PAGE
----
A new remote jury centre has been added to Scotland’s growing list of virtual criminal trial environments – with the latest opening up in Glasgow.
The Braehead Odeon cinema complex is set to be used for juries involved in high court criminal cases, in order to address substantial delays to proceedings caused by COVID-19.
Trials were due too get underway today at the multiplex, with 11 jury rooms set aside for 15 physically-distanced jurors, offering state-of-the-art, secure technology to connect with the courtroom where cases are heard.
The centres are the first in the UK as Scotland’s courts prepare to recommence proceedings more widely with Sheriff and jury trials starting in November. The centres are backed by a £6.5 million funding package from the Scottish Government.
Edinburgh’s centre has been up and running since 29 September, able to accommodate five juries supporting High Courts in Lothian.
Remote Jury Centres were instigated by the Restarting Solemn Trials Working Group, chaired by the Lord Justice Clerk, Lady Dorrian, and made up of representatives from across the justice sector.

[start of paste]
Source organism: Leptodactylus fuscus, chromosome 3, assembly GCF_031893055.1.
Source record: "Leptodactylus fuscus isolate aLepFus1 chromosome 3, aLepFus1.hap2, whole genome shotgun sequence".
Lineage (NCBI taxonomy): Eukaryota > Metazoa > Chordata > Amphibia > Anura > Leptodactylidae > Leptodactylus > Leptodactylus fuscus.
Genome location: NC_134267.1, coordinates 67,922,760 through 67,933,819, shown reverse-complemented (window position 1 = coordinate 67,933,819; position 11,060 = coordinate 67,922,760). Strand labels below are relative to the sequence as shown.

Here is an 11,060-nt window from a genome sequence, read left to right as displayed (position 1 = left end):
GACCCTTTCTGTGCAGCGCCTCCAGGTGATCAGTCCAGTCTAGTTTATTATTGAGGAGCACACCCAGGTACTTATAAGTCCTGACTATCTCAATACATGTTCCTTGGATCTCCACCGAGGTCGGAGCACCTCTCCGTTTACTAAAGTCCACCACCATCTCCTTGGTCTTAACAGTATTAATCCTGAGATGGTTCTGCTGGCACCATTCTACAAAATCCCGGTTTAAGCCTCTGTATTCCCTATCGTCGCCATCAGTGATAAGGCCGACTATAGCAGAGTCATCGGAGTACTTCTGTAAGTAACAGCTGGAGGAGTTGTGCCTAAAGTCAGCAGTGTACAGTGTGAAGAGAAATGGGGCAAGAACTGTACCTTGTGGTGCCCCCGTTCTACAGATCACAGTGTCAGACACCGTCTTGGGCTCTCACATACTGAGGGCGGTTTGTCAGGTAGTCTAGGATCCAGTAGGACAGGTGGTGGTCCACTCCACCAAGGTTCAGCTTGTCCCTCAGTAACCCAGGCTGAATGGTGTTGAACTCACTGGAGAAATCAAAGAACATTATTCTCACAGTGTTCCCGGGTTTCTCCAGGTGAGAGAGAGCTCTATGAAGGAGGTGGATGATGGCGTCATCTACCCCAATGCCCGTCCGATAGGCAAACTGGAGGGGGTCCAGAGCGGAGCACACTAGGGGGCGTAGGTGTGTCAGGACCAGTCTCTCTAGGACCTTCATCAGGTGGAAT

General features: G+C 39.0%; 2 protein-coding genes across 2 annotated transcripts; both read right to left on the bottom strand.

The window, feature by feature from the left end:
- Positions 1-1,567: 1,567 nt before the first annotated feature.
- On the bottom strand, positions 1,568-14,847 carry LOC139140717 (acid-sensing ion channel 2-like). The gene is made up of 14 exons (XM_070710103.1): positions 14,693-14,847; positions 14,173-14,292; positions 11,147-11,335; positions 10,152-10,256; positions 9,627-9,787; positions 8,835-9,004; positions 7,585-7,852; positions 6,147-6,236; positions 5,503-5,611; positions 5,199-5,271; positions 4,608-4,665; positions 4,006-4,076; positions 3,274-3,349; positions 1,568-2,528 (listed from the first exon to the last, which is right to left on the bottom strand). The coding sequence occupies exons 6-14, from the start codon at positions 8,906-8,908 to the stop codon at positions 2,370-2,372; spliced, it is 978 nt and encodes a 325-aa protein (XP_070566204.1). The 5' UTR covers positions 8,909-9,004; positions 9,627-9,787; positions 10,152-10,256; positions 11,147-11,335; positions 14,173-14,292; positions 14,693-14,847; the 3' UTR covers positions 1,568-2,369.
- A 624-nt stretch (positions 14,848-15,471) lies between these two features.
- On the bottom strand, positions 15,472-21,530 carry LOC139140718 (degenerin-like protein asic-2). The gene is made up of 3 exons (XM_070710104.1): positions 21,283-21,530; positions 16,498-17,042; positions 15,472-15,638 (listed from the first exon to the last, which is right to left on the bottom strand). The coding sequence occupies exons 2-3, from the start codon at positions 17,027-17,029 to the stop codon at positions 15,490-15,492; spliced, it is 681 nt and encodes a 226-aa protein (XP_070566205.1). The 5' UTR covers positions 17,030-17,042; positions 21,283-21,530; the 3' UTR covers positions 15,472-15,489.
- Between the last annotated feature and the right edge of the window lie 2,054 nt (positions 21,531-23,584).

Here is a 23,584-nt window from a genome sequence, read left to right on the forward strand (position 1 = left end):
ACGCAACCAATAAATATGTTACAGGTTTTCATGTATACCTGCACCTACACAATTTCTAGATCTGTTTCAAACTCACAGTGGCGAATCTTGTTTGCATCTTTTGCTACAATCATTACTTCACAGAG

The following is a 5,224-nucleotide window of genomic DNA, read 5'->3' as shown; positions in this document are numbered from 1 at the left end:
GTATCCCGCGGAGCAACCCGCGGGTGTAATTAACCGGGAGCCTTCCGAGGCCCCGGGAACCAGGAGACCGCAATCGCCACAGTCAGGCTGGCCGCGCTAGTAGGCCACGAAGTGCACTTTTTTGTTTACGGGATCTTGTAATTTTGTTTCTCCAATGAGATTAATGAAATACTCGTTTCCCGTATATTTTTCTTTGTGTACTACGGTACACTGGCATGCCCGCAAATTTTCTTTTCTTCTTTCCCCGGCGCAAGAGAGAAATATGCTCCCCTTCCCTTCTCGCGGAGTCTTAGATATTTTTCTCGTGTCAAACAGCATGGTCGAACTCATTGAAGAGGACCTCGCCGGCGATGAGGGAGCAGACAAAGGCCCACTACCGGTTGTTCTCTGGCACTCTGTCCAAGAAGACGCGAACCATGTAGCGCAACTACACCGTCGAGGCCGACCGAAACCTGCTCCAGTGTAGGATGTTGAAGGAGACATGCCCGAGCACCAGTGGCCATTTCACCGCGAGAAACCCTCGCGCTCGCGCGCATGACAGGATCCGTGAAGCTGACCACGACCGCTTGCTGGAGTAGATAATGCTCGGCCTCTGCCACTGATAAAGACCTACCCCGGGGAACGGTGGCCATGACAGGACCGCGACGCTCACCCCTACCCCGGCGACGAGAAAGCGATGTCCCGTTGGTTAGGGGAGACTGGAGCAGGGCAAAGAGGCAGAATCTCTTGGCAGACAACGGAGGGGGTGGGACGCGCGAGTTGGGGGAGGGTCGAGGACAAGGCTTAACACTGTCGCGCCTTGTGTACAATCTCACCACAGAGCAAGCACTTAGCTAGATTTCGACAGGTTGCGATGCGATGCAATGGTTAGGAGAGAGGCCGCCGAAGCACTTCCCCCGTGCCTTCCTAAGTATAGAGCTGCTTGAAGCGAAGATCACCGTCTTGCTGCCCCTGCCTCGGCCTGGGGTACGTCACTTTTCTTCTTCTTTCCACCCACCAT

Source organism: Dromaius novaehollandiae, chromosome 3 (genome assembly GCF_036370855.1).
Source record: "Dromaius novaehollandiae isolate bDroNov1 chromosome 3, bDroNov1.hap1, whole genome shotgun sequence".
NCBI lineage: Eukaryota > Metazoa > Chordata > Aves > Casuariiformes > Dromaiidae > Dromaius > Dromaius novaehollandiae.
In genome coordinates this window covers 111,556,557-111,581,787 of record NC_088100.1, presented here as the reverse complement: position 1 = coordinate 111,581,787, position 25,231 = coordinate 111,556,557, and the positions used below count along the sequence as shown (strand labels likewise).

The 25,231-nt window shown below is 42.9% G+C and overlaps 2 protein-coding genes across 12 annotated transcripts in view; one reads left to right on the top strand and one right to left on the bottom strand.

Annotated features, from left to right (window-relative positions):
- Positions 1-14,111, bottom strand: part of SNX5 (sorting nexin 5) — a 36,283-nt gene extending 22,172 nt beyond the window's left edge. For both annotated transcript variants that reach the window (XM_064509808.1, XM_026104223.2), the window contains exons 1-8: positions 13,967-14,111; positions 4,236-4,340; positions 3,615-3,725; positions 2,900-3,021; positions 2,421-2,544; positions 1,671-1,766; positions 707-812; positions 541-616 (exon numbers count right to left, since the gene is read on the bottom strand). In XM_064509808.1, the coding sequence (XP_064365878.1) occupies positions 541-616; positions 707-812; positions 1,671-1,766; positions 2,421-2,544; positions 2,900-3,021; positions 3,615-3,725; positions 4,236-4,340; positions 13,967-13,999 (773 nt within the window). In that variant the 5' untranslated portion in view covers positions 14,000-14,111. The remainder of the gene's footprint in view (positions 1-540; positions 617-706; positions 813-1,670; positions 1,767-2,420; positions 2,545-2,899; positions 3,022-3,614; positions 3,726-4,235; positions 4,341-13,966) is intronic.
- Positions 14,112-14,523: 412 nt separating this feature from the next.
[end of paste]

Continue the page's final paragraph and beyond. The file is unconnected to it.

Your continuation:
The Group recommended to the Lord President, Lord Carloway, that remote jury centres outwith court buildings would allow High Court trials to operate at pre-COVID-19 business levels.
Cinemas were chosen because they can provide, in a single building, a number of spacious and soundproofed auditoria combined with state-of-the-art, secure technology.
The courts have exclusive access to the jury centre Monday to Friday. Courtrooms have been fitted out with the cameras and technology necessary to broadcast the trials to the screens and to receive the video wall of jurors into the courtroom.
Balloting the jury will be done in the courtroom in advance without the jurors being present. Only the 15 jurors balloted, plus a small number of substitutes, will arrive at the jury centre for the trial. Each jury will be supported by a court officer, and each remote jury room will be supported by technical specialists to ensure continuity of proceedings.
Hand sanitisers, wall and floor markings and face masks will all be part of mandatory safety measures in the new centres.
Plans to increase the use of technology were established well before the current coronavirus situation. The courts were already using video access for custody links; and capturing evidence by video before a trial takes place in order to prevent children and vulnerable people from having to attend court. The courts have continued to use and extend this technology to enable virtual hearings in a range of different types of case.
Since lockdown began business has incrementally moved into virtual courts including civil and criminal appeal hearings; Court of Session hearings, personal injury cases; a range of sheriff court civil and appeal cases; and virtual summary criminal Remote Jury Centre Announcement